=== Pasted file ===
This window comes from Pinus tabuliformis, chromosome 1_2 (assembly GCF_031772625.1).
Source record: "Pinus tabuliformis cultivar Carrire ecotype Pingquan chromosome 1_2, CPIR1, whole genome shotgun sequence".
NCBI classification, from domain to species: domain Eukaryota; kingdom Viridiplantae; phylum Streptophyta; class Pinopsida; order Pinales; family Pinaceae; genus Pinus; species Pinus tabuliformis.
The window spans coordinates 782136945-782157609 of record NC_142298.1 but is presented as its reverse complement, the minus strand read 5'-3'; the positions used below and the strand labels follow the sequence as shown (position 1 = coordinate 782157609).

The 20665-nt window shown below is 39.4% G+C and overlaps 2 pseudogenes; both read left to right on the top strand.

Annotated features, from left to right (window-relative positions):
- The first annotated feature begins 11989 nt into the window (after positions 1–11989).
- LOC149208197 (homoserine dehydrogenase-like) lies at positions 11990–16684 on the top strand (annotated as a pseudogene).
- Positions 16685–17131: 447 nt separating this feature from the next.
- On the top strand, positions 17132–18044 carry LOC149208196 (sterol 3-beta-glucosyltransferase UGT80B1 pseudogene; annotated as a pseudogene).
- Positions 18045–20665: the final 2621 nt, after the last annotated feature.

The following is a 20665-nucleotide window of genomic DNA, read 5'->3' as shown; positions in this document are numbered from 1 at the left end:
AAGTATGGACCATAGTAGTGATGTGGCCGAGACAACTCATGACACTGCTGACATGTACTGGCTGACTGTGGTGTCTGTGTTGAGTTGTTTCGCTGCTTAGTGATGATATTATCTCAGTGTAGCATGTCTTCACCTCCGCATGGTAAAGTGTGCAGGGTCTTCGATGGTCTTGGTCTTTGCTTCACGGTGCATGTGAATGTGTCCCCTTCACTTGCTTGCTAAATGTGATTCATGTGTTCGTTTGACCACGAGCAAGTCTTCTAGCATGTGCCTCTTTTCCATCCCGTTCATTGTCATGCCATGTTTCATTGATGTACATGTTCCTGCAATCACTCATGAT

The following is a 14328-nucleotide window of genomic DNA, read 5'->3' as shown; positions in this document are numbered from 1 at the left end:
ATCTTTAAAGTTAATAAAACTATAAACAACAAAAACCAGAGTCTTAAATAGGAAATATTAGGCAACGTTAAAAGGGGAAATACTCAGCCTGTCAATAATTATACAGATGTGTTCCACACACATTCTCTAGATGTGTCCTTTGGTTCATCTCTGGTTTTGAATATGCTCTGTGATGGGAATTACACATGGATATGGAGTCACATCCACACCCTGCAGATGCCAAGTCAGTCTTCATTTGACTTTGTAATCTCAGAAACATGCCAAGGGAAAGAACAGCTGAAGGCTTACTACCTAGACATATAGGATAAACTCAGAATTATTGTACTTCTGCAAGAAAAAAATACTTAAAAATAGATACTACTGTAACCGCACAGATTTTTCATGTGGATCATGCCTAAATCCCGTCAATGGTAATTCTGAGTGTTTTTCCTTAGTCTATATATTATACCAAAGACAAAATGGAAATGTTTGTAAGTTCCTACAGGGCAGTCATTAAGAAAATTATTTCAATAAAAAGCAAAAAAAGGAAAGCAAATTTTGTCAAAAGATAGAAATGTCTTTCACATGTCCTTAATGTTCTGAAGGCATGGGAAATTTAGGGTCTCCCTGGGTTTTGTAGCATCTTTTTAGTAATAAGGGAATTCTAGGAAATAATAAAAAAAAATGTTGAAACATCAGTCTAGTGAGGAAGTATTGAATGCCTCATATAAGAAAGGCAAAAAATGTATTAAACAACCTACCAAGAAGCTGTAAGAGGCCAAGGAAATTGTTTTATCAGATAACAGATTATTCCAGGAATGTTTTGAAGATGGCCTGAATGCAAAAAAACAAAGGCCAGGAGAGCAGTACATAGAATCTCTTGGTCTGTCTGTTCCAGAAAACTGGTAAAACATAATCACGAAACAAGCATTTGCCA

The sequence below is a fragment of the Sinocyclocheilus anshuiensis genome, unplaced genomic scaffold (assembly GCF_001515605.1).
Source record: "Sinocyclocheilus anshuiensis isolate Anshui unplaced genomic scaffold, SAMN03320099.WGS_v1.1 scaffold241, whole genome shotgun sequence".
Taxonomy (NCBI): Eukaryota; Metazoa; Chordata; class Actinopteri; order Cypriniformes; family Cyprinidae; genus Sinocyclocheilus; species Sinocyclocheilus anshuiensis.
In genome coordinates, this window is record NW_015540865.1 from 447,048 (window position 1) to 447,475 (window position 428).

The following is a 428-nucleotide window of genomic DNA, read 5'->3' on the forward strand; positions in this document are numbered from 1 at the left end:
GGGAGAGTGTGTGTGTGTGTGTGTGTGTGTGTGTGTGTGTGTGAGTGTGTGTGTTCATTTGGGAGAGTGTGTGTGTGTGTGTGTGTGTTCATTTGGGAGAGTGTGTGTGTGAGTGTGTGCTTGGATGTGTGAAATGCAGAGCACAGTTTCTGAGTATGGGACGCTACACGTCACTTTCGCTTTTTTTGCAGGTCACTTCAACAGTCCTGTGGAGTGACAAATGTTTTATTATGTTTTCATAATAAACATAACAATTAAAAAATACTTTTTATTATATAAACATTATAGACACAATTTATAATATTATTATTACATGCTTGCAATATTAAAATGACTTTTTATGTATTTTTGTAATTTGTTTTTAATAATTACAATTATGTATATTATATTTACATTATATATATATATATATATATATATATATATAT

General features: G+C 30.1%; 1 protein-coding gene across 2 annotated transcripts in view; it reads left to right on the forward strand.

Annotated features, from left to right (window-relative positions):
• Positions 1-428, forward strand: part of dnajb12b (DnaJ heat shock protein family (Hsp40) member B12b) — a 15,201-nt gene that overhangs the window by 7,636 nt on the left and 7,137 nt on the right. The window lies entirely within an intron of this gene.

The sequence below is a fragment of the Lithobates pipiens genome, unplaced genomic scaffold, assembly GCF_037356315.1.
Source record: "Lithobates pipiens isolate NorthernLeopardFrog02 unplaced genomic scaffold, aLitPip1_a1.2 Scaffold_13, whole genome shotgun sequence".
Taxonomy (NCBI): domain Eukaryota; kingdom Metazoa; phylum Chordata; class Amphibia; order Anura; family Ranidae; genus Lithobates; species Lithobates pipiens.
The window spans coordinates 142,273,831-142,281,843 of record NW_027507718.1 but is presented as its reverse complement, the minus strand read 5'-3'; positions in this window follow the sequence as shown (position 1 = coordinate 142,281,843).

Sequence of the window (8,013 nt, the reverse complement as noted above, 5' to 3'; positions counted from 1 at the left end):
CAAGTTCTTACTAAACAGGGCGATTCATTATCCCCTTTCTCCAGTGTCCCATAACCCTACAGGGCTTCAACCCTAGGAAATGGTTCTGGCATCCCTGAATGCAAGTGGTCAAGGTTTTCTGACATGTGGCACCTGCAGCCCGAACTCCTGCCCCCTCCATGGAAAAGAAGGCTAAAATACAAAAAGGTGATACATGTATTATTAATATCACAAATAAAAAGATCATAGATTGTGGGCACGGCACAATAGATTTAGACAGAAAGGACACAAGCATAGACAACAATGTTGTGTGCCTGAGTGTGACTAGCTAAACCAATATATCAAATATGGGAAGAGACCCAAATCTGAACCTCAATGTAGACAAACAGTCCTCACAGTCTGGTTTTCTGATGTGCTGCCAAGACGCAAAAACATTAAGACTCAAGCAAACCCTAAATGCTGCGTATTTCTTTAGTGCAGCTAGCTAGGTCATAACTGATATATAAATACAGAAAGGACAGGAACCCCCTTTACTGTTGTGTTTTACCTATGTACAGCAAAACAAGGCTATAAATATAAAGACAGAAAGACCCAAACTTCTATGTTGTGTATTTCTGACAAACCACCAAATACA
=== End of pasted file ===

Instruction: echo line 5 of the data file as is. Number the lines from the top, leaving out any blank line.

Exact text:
The 20665-nt window shown below is 39.4% G+C and overlaps 2 pseudogenes; both read left to right on the top strand.